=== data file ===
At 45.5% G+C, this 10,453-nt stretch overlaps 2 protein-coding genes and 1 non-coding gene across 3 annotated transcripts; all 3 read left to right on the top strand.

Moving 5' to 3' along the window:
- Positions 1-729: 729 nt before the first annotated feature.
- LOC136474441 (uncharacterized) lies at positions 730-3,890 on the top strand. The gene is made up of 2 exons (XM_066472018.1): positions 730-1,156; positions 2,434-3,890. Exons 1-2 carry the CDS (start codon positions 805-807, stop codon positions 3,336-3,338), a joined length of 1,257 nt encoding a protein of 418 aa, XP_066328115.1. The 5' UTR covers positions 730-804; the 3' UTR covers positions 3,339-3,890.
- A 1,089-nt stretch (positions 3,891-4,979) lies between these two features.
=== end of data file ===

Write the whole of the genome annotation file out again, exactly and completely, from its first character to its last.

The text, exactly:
At 45.5% G+C, this 10,453-nt stretch overlaps 2 protein-coding genes and 1 non-coding gene across 3 annotated transcripts; all 3 read left to right on the top strand.

Moving 5' to 3' along the window:
- Positions 1-729: 729 nt before the first annotated feature.
- LOC136474441 (uncharacterized) lies at positions 730-3,890 on the top strand. The gene is made up of 2 exons (XM_066472018.1): positions 730-1,156; positions 2,434-3,890. Exons 1-2 carry the CDS (start codon positions 805-807, stop codon positions 3,336-3,338), a joined length of 1,257 nt encoding a protein of 418 aa, XP_066328115.1. The 5' UTR covers positions 730-804; the 3' UTR covers positions 3,339-3,890.
- A 1,089-nt stretch (positions 3,891-4,979) lies between these two features.